In our August 2022 blog post we reviewed the details of CPP and OAS. Now we can address one of the most frequent questions we hear from pre-retirees:
When should I start taking CPP and OAS?
This is an important question for those approaching retirement and the decision can dramatically change the chance of running out of money in late retirement.
Impact of Start Date on Benefits
Old Age Security – Benefits can begin anytime between ages 65 and 70
- For every month after age 65 that you start your benefits, your monthly payment is increased by 0.6% (7.2%/year). Maximum increase of 36% if started at age 70.
Canada Pension Plan – Benefits can begin anytime between ages 60 and 70
- For every month before age 65 that you start your benefits, your monthly payment is reduced by 0.6% (7.2%/year). Maximum reduction of 36% if started at age 60.
- For every month after age 65 that you start your benefits, your monthly payment is increased by 0.7% (8.4%/year). Maximum increase of 42% if started at age 70.
The benefits of delaying CPP & OAS are significant, yet most Canadians do not take advantage. In fact, the 2020 paper Get the Most from the Canada & Quebec Pension Plans by Delaying Benefits noted that:
- Over 95% of Canadians have consistently taken CPP at age 65 or earlier. Less than 1% of Canadians delay till age 70. Historically the most popular age to take CPP is age 60.
The author also calculated that:
- An average Canadian receiving the median CPP income who takes their benefits at age 60 rather than age 70 is giving up over $100,000 (in today’s dollars) worth of secure lifetime income.
- By delaying CPP from age 60 to age 70 the average Canadian will receive over 50% more CPP income over the course of their retirement.
The results are similar with OAS. Most Canadians begin taking OAS as soon as they turn 65 and therefore give up a significant amount of lifetime income.
Why Don’t Canadians Delay Their Benefits?
There are many reasons that Canadians choose not to delay their CPP and OAS benefits, including:
Lack of advice – a 2018 Government of Canada poll found that more than two thirds of Canadians nearing or in retirement do not understand that waiting to take their CPP benefits will increase their monthly pension payments. (Employment and Social Development Canada, 2020)
Bad advice – much of the financial planning advice focuses on the “breakeven age” which is the age you need to live till to receive more money by delaying.
- This approach is misleading and doesn’t consider the largest risk for most retirees – the risk of outliving their savings (longevity risk).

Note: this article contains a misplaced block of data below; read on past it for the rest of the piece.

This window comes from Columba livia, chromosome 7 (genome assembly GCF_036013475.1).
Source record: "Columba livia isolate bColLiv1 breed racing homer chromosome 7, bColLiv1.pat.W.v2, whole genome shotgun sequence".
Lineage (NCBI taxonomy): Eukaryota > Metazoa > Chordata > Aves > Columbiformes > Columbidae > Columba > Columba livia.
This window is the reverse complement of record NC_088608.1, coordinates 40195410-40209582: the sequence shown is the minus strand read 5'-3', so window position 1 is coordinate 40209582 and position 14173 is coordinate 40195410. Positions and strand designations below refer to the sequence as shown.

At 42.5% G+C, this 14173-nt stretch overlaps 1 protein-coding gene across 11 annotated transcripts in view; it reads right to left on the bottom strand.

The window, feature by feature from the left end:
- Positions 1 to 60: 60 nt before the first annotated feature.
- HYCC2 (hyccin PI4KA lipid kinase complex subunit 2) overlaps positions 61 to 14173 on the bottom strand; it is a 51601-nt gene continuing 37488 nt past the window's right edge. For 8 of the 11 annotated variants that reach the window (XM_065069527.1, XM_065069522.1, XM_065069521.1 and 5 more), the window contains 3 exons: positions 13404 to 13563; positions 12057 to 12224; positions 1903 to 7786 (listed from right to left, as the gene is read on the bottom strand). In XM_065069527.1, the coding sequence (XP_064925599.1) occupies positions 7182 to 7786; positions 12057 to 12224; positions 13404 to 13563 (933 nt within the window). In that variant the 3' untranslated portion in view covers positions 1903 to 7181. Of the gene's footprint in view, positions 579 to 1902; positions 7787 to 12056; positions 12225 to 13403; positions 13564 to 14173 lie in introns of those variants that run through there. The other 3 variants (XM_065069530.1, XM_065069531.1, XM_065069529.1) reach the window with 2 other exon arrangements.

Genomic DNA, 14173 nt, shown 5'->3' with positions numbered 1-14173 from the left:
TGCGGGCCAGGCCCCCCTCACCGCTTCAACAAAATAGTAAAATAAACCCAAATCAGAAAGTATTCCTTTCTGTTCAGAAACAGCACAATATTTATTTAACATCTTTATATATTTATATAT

Stability of CPP and OAS pensions – Canadians are concerned these pensions will not be around in the future
- CPP is one of the most stable pension plans in the world. Significant changes were made in the 1990s to the structure and funding to ensure stability. The most recent report on CPP (completed by the Office of the Chief Actuary) said the pension is sustainable for at least the next 75 years.
- OAS comes from general government revenues, so it is more vulnerable to cutting by the Canadian government. Yet seniors are one of the most important voting blocks in elections and reducing OAS benefits would be politically disastrous.
Fear and uncertainty – no one knows how long they will live so many opt to think in the short term and secure the money now rather than consider the long-term impact.
- The greater risk to most retirees is that they outlive their savings. The average life expectancy of a 60-year-old in Canada is now 86 years old. This means retirement savings need to last 20-30 years. Delaying CPP and OAS locks in a much higher secure income, thereby reducing the chance of outliving your money.
- Delay the start of CPP and OAS while fully employed.
- It is more beneficial to delay CPP after age 65 than OAS.
- Delaying CPP – increases benefits by 0.7% per month after age 65
- Delaying OAS – increases benefits by 0.6% per month after age 65
- High-income seniors should seriously consider delaying OAS due to the OAS clawback.
- For every dollar of taxable income above the threshold ($81,761 in 2022) you must repay $0.15 of OAS income. By delaying OAS, you can avoid the 15% OAS clawback until age 70.
Most Canadians in reasonable health who can afford to delay their CPP and OAS benefits should do so. The biggest risk for retirees is not having secure income for life and delaying pension benefits can help address this risk.
We encourage you to seek advice from an expert on your personal situation as the decision should be considered within the broader context of your retirement plan. Each situation is unique and deserves specific contemplation. We would be happy to help you if you have any questions or need help analysing this decision.
MacDonald, B.J., (2020). Get the Most from the Canada & Quebec Pension Plans by Delaying Benefits: The Substantial (and Unrecognized) Value of Waiting to Claim CPP/QPP Benefits. National Institute on Ageing, Ryerson University.
Employment and Social Development Canada (ESDC) (2020). Summary – ESDC Survey on Pension Deferral Awareness. Ottawa, ON: Government of Canada.
Office of the Chief Actuary. (2019). 30th Actuarial Report on the Canada Pension Plan as at 31 December 2018. Office of the Superintendent of Financial Institutions.